WASHINGTON, Jude 8;1960.
Many rumors of au . extraordinary
character prevail as to'Mr. Suinner. It
appears that'eirly last - night an; individ
ual, represent:Frig himself from Virginia,
called at his room, and imperiously .de,
inanded au • explanation of "certain , parts
of.his recent speedh. Mr. Sumner gave
hiiii iio sada - fiction: " and :i.rdered . 'Min 16
depart, which he did with threats.
At a subsequent hour, 'three others
called, halting in the passage-way, and
sent up word that they wished to see him
alone. They, refused the' invitation to
enter his room—where Mr. Suniner was
surrounded by friends—and left, sending
a thieatening, message by the servant
that they would come with a force to
-assault hitwat 10 o'clock' • this moraine,
when Mr. Sumner's frienchsi were again
present. In view of these occurrences.
Some of thein acbompanied him from his
residence to the Senate to-day, apprehen
sive of personal violence. They are de--
terthined to exercise watchfulness and
piecaution. The attention of the Chief
of Police has been• called to the subject.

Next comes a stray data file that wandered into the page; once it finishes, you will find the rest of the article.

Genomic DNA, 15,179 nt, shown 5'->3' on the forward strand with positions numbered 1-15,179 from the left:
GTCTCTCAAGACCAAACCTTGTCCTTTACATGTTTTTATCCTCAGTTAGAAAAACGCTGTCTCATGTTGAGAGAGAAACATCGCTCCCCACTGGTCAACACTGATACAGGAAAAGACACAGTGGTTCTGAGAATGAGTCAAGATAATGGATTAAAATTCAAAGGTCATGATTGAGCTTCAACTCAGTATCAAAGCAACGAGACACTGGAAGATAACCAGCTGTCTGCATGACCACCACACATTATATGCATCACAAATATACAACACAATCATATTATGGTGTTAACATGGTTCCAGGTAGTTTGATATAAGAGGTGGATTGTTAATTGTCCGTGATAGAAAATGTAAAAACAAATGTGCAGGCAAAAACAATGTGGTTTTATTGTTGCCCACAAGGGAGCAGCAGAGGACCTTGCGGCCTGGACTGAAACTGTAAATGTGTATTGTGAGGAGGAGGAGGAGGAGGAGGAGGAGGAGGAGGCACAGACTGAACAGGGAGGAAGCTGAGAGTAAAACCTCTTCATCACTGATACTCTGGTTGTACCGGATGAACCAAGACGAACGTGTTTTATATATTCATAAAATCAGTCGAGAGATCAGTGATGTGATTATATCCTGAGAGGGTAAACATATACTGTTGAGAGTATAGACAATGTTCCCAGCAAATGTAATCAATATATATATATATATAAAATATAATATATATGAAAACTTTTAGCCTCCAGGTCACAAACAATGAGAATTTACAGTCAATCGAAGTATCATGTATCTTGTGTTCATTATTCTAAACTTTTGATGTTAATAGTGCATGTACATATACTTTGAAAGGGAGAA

'Mayor 13erret called upon Senator
Stunner at the Senate Chamber on - Sat
urday forenoon, and obtain-4 a statement
of the matter from Mr. Sumner. He in
vited Mr. Sumner to give an affidavit-of
the facts, or lodge a coMplaint, which he
declined 'doing, saying that neither he
nor ibis friends had any inducement from
thepast to make any appeal to Washing.
ton /magistrates ; to which the Mayor re
plied that during the term of his office
there' bad been no reason to complain,
landn he would resign his office as soon as
he 'could uo longer preserve the peace of
the city and pretect every person in his
rights. He left; declaring his -determine
ma — to sift the matter to the . bottotti.,—
:',One:Oiptaii Henry, of Kentucky, exam
iner in the Patent Office vras I suspected,
whO'had given himself up to the officers
:.of the law as soon as he saw a notice Of
the matter in an' evening paper., The
11/nYor called arairi at 8 o clock and stated
!that, denry had been arrested, and wish,
ed .3lr.'Sumnettn say whether ha would
have'Henry putniader . bonds,. or would
Le cOntent with; an apology;; to which
Mr. S.. replied that lie bad wade no
.plaiot, and that personally he' regarded
an apology as a bond—telling the, Mayor